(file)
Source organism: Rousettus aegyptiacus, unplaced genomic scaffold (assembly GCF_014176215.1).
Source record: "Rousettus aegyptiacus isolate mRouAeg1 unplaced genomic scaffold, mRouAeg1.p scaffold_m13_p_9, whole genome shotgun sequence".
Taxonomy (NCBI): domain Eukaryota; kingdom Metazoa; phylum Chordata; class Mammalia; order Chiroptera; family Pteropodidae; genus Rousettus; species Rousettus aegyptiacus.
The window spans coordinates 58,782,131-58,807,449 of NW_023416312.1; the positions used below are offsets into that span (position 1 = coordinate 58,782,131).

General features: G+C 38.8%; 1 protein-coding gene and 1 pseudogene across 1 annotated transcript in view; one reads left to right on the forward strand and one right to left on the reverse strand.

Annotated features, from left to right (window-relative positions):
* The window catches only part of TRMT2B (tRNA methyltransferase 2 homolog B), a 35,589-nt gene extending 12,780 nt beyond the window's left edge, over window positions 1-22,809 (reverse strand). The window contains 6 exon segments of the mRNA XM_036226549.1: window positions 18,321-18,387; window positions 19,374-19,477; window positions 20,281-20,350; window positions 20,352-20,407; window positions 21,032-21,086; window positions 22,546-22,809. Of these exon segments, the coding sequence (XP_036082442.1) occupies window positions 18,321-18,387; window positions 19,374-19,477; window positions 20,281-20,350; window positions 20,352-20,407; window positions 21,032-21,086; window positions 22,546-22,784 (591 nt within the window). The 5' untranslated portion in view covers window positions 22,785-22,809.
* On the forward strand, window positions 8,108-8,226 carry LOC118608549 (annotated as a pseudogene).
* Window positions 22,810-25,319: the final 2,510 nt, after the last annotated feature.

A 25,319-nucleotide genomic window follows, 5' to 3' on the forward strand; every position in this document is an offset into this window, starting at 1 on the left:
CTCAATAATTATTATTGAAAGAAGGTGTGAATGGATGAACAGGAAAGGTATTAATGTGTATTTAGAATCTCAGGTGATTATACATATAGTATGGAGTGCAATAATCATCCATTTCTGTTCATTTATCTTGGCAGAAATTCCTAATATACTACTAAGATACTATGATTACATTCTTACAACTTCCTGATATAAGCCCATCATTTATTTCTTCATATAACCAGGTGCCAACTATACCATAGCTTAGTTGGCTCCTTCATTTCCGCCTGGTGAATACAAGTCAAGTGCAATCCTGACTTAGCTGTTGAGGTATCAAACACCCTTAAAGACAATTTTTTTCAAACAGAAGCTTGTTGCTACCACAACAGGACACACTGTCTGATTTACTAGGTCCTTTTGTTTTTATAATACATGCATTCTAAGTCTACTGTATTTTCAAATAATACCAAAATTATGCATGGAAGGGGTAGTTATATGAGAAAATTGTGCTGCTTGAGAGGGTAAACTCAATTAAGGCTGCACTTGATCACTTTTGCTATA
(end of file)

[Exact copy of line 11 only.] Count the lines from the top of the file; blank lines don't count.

CTCAATAATTATTATTGAAAGAAGGTGTGAATGGATGAACAGGAAAGGTATTAATGTGTATTTAGAATCTCAGGTGATTATACATATAGTATGGAGTGCAATAATCATCCATTTCTGTTCATTTATCTTGGCAGAAATTCCTAATATACTACTAAGATACTATGATTACATTCTTACAACTTCCTGATATAAGCCCATCATTTATTTCTTCATATAACCAGGTGCCAACTATACCATAGCTTAGTTGGCTCCTTCATTTCCGCCTGGTGAATACAAGTCAAGTGCAATCCTGACTTAGCTGTTGAGGTATCAAACACCCTTAAAGACAATTTTTTTCAAACAGAAGCTTGTTGCTACCACAACAGGACACACTGTCTGATTTACTAGGTCCTTTTGTTTTTATAATACATGCATTCTAAGTCTACTGTATTTTCAAATAATACCAAAATTATGCATGGAAGGGGTAGTTATATGAGAAAATTGTGCTGCTTGAGAGGGTAAACTCAATTAAGGCTGCACTTGATCACTTTTGCTATA